CD Laboratory for Biotechnology of Skin Aging

Molecular biology, age and beauty

How do cells age? And how can we slow down or even reverse the process? These questions are as relevant to the cosmetic industry as they are to medical science. The focus is on senescent cells and the results are highly promising.

The topic

Too much stress makes cells senescent. Senescent cells continue to metabolize but lose the ability to divide. They look different from cells that can still divide and they secrete a number of factors, including inflammatory mediators. Senescent cells tend to accumulate with increasing age, leading to chronic inflammatory reactions and to negative effects on the  function of the tissues in question. The cosmetic industry is naturally interested in the effects of aging on the skin. Senescent cells have two particularly problematic consequences: increased infections and the release of enzymes that break down connective tissue. The results include a decrease in elasticity, a loss of water and poorer healing of wounds. But tissues other than the skin are also affected. Senescent cells in blood vessels are associated with arteriosclerosis, in bones with osteoporosis and in the brain with neurodegenerative diseases such as Alzheimer’s or dementia.

The research question

The current belief is that cells enter senescence after being hit by stressors, as the hits increase the risk that cells accumulate mutations if they continued to divide. For this reason, the researchers are not trying to encourage them to continue to divide but are instead looking for ways to suppress their negative properties, such as preventing the secretion of inflammatory mediators. Which substances are able to do so? In his CD Laboratory, Prof. Dr. Grillari is concentrating on senescent cells in the skin. He is studying their molecular biological mechanisms in great detail, enabling him to develop 3D models of the aging skin in a petri dish, which he is using to test various substances and to uncover the precise mechanism of their effects.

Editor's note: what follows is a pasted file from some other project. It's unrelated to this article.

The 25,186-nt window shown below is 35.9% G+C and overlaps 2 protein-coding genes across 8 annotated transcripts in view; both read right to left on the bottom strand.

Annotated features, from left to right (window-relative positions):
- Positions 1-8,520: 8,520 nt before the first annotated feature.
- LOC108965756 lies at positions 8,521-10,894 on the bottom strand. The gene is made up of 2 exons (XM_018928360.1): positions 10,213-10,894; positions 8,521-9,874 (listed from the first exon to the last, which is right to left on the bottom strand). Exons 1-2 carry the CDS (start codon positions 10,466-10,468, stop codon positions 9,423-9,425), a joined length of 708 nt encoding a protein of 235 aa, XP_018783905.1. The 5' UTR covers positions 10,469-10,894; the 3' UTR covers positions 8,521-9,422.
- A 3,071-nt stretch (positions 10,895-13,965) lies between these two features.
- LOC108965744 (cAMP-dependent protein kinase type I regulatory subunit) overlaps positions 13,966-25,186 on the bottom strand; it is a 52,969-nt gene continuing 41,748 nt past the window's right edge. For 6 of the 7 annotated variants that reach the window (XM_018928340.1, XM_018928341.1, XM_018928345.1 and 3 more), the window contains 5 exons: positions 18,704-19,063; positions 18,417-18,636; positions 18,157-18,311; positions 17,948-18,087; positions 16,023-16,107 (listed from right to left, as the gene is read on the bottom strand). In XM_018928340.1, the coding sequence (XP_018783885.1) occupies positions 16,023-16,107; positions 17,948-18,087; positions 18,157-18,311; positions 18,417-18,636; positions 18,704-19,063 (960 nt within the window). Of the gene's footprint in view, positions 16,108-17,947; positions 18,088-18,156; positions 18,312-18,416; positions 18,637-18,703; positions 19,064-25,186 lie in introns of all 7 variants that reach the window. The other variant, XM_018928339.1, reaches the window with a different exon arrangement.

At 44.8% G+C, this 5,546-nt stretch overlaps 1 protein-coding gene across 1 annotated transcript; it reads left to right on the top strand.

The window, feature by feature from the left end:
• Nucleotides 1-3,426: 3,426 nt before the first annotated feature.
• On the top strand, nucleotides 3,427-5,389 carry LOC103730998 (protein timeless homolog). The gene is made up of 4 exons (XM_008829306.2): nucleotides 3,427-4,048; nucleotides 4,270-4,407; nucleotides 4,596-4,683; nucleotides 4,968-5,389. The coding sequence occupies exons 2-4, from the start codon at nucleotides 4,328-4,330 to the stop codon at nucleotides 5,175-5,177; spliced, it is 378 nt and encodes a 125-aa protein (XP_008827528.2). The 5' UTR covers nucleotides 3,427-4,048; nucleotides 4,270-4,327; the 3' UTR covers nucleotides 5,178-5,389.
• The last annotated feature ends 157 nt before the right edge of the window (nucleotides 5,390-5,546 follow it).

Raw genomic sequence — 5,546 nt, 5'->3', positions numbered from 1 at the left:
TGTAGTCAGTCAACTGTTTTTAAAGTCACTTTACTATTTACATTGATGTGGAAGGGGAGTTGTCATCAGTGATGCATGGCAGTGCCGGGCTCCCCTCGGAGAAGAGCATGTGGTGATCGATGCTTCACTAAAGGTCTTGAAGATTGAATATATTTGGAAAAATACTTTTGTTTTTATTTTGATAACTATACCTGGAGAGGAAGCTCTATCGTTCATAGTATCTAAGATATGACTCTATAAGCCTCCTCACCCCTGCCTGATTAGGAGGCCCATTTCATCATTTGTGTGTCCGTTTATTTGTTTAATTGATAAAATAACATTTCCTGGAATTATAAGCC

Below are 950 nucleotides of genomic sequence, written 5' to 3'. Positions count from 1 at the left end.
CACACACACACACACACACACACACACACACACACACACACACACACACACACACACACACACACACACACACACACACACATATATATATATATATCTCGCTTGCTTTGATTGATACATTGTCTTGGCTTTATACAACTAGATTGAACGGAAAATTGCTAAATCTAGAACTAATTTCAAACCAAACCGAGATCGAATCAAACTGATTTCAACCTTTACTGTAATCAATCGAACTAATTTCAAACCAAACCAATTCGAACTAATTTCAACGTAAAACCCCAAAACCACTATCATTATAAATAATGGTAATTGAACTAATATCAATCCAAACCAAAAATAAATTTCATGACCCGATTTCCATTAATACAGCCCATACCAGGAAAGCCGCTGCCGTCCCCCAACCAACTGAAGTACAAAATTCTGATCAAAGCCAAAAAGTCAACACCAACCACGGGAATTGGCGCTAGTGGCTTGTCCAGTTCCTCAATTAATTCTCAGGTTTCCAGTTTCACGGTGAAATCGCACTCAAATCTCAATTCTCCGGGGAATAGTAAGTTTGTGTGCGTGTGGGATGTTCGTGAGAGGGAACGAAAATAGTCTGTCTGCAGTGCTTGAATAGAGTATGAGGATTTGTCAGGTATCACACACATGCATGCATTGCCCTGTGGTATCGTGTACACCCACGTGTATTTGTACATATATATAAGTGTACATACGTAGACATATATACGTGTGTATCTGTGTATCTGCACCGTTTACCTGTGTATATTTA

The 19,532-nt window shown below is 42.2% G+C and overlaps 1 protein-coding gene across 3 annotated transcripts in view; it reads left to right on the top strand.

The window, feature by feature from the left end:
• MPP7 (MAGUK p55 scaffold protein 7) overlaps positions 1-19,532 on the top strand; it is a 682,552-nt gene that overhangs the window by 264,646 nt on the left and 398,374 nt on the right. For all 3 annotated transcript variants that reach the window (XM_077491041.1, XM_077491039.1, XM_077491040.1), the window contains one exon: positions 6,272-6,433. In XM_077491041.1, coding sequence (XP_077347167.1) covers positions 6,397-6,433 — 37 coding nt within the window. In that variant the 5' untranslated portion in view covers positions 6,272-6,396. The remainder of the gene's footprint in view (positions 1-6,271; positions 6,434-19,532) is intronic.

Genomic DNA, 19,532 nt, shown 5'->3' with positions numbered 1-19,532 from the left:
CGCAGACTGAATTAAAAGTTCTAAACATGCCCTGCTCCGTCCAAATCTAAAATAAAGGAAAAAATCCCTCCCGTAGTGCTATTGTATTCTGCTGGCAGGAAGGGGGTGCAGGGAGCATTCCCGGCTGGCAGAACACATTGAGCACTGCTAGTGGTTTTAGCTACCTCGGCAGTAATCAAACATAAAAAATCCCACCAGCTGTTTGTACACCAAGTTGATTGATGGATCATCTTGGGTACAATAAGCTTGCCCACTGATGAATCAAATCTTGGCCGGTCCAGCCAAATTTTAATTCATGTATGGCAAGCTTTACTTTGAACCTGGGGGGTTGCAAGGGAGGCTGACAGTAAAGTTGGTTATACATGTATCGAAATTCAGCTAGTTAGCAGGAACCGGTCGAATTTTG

Collaboration in the CD Laboratory

In Chanel Parfums Beauté, Prof. Grillari found an ideally innovative partner for research on senescence in the skin. The company has been working for 25 years on skin aging and has been investigating the mechanisms of cell aging for the past ten years. It also has wideranging experience in the production of plant extracts with beneficial effects on the skin. The CD Laboratory is thus able to test extracts and their components that have a good chance of being effective. The CD Laboratory’s systematic studies of the molecules and the molecular description of their mode of action is helping the company in the precise identification of the effective substances.


And indeed: one of the plant extracts – based on the goldenrod Solidago virgaurea alpestris – inhibits the release of damaging substances by senescent cells. The epidermis becomes thicker and looks more youthful. A skin care product based on the extract has been on the market since 2018 and the company partner Chanel calls it “the best we have ever had”. Not only are the identification of the active ingredients that target cellular senescence and the decoding of their mechanisms of action of high interest to the cosmetic industry, they might even change the way we perceive aging and age-associated diseases. The results might pave the way for research on possible biomedical applications.

Visions for the future

The next stage of the basic research will consider how to do more than merely suppress the negative properties of the senescent cells and will aim at eliminating them, i.e. at senolytic breakdown. The research is directed primarily at therapeutic/medicinal applications and the results will be relevant to all organs, with much of the work addressed at the kidney and the lung. Kidney transplantations represent only one of the possible applications.

Scientific challenge

Much of the research in gerontology is addressing senescent cells. The primary aim is to obtain a detailed understanding of the molecular biological mechanisms of senescence. Concrete examples include biomarkers for senescent cells, the identification of harmful secretions and the research of secreted micro-RNAs. The results will be relevant to all organs, with much of the work addressed at the kidney and the lung. Kidney transplantations represent only one of the possible applications.

After the closure of the CD Laboratory in 2020, Chanel has been supporting an additional CD Laboratory that is analysing senescence. It is researching how metabolism, communication and “cellular quality control” collaborate in the acceleration of skin aging that is caused by environmental stress.

Added value for the company

The CD Laboratory found that a plant extract based on the goldenrod (Solidago virgaurea alpestris) is particularly effective against the negative effects of senescence. The results of the basic research have been published and Chanel has patented the properties of the active ingredient. A skin care product based on the compound is on the market. Furthermore, the company is planning long-term basic research on senescent cells in the coming years.


Assoz.Prof. Dr. Johannes Grillari

Universität für Bodenkultur Wien


01.07.2013 - 30.06.2020


Chanel Parfums Beauté

Christian Doppler Forschungsgesellschaft

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